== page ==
Art and science sometimes meet in mysterious settings—even in a Petri dish.
Kara Mosovsky, assistant professor of biology, assigned the students in her microbiology for health sciences course an unusual project—create a piece of art using three different types of bacteria that grow yellow, white, or red under given conditions. “The American Society of Microbiology organizes a national competition each year,” says Mosovsky of the inspiration for her assignment. “We didn’t enter the national contest but created a little competition of our own. Based on class votes, the creators of the top two pieces of agar art in each of two lab sections earned two bonus points each.” (Note: Agar is a substance used to grow bacteria in a Petri dish.)
The students had great fun, but the project also reinforced learning about bacteria and their growth. Depending on their vision for their art, students had to choose from four species of bacteria and take into account those species’ growth based on temperature. One species turns reddish pink when grown at room temperature (23 degrees Celsius) explains Mosovsky. “The other three species of bacteria preferred 37 degrees Celsius (human body temperature), which resulted in small white, small yellow, or large white colonies,” Mosovsky says. The students had to employ aseptic technique to prevent contamination between the species, and they needed to account for the size of the bacterial colonies as they grew into the intended image.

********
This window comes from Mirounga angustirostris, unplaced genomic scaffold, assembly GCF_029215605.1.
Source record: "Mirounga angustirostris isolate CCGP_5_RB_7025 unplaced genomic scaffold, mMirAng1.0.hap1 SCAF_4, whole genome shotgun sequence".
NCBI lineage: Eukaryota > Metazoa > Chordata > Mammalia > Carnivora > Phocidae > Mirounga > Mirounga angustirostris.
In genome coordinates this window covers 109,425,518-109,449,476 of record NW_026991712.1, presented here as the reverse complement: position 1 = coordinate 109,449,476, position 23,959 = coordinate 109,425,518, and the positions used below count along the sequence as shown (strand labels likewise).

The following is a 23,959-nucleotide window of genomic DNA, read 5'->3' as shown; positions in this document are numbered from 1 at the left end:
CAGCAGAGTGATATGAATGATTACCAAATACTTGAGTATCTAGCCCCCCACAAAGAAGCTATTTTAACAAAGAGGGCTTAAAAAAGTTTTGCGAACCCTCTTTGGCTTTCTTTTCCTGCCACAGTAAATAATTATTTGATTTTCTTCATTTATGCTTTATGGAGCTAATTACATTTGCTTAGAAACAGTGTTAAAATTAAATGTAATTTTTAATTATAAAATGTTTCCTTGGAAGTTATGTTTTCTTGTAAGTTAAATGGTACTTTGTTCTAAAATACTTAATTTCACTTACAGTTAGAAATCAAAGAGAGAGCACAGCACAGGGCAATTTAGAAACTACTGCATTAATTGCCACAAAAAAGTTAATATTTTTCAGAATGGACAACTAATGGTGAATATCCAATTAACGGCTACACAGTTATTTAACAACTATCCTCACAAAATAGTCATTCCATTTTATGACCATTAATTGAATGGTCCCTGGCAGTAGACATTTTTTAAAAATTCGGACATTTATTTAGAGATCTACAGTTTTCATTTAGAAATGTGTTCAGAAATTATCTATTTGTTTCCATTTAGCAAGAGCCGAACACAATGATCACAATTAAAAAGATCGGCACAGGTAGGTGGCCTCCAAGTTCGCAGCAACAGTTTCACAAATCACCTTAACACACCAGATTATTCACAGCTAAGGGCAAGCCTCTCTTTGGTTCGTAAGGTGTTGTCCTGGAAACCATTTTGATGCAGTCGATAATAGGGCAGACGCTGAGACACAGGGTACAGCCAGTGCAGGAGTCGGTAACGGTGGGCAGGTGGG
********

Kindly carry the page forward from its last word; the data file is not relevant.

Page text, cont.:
And the winners (in alphabetical order):
Mae Dienes ’21, the lungs
Logan Gober ’20, the ice cream cone
Alexa Hromyak ’21, the Moravian star
Hannah Maurer ’21, the face of a sloth